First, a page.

Crime & Justice

How human trafficking has adapted to the pandemic in Peru

By Carla Samon Ros

Lima, Aug 19 (EFE).- Lina was 17 when she traveled to eastern Peru to work in a restaurant, but what she thought was a job opportunity to escape misery quickly turned into a nightmare as she became a victim of human trafficking.

There was no restaurant. What greeted her, instead, was a brothel and life as a 21st century slave.

She left her school and family behind in the southern city of Ica and sought economic opportunities in Lima, the Peruvian capital.

There, she connected with an employment agency that offered her transport, accommodation, food and work in the Amazonian region of Madre de Dios.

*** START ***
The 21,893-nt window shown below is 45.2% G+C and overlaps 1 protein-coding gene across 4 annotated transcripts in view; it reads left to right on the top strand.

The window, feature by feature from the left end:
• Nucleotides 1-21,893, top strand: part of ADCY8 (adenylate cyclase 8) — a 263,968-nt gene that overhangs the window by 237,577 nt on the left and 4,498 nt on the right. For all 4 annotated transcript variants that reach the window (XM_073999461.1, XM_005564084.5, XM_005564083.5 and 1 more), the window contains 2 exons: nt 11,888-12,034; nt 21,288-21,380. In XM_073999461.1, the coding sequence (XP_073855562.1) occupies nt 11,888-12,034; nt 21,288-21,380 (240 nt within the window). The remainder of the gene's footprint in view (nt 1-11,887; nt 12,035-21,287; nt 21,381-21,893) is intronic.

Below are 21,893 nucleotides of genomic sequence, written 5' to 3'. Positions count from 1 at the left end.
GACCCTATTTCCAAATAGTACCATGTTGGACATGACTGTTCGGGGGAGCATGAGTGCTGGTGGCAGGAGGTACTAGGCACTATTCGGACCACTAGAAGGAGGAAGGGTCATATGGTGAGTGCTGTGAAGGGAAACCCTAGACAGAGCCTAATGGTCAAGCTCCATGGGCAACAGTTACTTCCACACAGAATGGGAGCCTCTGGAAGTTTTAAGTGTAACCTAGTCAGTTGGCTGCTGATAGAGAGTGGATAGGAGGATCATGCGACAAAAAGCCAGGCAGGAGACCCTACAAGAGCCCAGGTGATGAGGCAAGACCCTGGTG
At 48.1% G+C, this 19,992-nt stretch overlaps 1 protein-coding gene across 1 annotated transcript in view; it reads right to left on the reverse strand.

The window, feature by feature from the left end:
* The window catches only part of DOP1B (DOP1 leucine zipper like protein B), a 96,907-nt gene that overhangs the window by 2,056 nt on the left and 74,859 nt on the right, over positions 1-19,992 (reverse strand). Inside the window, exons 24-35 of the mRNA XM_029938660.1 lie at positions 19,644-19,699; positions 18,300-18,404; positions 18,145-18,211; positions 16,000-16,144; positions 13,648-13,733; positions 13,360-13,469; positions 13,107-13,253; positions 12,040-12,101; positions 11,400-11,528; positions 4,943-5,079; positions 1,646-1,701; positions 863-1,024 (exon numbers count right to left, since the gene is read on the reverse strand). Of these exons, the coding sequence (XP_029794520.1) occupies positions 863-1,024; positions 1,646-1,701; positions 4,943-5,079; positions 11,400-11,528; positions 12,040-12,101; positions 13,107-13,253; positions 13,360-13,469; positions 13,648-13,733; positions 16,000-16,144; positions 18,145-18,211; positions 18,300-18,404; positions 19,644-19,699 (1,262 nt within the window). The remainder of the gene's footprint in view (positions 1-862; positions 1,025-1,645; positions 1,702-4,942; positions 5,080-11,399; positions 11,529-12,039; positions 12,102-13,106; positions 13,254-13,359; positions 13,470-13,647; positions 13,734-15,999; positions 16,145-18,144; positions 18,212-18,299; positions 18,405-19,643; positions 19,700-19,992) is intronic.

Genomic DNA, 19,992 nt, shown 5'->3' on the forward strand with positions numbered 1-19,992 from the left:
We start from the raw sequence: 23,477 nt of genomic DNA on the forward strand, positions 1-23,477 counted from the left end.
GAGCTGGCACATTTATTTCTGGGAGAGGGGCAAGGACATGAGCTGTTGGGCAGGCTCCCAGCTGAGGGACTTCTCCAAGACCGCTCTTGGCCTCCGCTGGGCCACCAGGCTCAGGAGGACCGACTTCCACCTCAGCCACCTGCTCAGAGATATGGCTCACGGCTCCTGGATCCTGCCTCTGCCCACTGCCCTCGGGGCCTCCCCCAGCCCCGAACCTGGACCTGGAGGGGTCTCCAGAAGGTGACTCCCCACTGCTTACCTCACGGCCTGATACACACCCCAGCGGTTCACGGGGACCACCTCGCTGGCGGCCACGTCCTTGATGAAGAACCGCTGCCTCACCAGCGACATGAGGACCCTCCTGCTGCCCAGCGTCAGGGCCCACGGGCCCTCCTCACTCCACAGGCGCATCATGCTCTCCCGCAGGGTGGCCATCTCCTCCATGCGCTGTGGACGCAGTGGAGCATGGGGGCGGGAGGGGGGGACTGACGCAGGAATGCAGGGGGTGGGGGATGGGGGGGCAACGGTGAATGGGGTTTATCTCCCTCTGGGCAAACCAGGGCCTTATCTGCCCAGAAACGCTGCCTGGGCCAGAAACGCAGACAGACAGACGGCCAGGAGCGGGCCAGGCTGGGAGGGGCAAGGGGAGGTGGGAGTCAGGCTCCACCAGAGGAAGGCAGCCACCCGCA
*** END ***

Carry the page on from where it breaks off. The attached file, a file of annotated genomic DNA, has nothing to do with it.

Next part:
She accepted.

During the journey she began to notice that things were off. Her chaperone, a woman, took away her cellphone and her identity card, which she replaced with false documents stating she was an adult.

When the chaperone fell asleep, the words of a stranger who asked about her motive for travel froze Lina in her tracks.

“There are no restaurants there, it’s pure prostitution,” he said.

“They trick girls into going there, and it’s difficult to leave and, if they leave, they don’t leave alive.”

Related Articles

Back to top button